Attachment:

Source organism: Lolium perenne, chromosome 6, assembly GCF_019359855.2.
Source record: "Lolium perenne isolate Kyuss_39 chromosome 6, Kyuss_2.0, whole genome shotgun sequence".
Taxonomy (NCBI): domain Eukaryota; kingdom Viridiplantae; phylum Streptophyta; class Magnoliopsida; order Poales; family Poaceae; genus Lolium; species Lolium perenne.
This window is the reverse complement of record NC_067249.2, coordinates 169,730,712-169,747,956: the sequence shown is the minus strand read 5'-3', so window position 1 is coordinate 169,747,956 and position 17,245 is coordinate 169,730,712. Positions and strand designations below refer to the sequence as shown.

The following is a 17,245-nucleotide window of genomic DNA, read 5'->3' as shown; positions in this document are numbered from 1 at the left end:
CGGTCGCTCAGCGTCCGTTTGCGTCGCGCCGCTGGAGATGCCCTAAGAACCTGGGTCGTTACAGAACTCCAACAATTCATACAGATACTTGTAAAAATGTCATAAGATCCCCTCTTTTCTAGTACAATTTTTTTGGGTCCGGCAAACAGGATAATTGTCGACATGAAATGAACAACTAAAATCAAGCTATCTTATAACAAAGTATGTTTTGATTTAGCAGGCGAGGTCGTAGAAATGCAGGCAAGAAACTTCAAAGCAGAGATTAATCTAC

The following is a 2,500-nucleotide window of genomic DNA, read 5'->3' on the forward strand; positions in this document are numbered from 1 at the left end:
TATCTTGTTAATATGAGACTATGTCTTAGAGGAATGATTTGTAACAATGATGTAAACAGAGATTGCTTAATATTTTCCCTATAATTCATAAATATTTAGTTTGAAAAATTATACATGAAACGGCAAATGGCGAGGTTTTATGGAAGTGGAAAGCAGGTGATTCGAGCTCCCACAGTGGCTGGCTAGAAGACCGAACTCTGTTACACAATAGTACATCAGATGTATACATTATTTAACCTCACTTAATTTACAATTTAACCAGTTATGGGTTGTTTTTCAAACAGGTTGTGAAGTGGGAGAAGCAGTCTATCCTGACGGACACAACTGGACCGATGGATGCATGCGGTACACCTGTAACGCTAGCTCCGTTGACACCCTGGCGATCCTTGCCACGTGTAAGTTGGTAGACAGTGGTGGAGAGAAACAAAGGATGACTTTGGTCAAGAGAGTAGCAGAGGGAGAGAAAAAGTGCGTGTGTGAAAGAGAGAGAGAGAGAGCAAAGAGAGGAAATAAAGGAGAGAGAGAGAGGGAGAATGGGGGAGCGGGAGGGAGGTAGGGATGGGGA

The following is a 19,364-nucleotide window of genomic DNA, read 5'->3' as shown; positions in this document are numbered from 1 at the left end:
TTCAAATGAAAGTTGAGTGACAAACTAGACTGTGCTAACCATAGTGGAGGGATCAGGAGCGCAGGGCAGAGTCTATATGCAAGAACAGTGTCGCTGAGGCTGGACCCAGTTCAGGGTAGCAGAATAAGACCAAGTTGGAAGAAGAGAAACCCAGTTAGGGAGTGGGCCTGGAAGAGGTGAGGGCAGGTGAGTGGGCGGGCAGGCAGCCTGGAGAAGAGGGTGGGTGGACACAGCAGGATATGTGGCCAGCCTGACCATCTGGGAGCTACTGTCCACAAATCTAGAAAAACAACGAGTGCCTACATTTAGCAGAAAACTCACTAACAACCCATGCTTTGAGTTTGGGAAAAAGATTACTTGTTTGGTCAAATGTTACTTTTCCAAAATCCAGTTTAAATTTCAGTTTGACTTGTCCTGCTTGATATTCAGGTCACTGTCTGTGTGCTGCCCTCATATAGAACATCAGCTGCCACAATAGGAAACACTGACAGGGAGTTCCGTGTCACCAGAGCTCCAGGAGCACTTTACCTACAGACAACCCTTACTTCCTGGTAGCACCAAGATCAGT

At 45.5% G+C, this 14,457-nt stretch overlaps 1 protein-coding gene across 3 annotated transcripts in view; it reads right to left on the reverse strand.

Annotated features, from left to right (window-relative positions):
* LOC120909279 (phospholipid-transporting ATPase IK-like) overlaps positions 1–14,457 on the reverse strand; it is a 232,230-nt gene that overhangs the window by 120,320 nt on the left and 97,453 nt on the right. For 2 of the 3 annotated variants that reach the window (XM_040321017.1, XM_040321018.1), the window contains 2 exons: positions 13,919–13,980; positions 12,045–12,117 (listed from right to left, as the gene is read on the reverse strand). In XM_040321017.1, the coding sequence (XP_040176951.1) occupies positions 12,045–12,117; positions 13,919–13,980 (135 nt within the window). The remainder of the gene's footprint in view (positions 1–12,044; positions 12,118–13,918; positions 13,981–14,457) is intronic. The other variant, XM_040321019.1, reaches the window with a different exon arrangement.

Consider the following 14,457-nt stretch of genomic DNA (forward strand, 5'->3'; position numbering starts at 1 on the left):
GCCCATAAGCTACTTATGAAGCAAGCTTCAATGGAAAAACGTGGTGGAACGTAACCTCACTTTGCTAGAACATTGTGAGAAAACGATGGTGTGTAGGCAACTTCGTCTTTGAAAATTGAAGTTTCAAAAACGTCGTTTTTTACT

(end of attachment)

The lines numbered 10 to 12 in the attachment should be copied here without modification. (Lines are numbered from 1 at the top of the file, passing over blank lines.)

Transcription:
TTCAAATGAAAGTTGAGTGACAAACTAGACTGTGCTAACCATAGTGGAGGGATCAGGAGCGCAGGGCAGAGTCTATATGCAAGAACAGTGTCGCTGAGGCTGGACCCAGTTCAGGGTAGCAGAATAAGACCAAGTTGGAAGAAGAGAAACCCAGTTAGGGAGTGGGCCTGGAAGAGGTGAGGGCAGGTGAGTGGGCGGGCAGGCAGCCTGGAGAAGAGGGTGGGTGGACACAGCAGGATATGTGGCCAGCCTGACCATCTGGGAGCTACTGTCCACAAATCTAGAAAAACAACGAGTGCCTACATTTAGCAGAAAACTCACTAACAACCCATGCTTTGAGTTTGGGAAAAAGATTACTTGTTTGGTCAAATGTTACTTTTCCAAAATCCAGTTTAAATTTCAGTTTGACTTGTCCTGCTTGATATTCAGGTCACTGTCTGTGTGCTGCCCTCATATAGAACATCAGCTGCCACAATAGGAAACACTGACAGGGAGTTCCGTGTCACCAGAGCTCCAGGAGCACTTTACCTACAGACAACCCTTACTTCCTGGTAGCACCAAGATCAGT

At 45.5% G+C, this 14,457-nt stretch overlaps 1 protein-coding gene across 3 annotated transcripts in view; it reads right to left on the reverse strand.

Annotated features, from left to right (window-relative positions):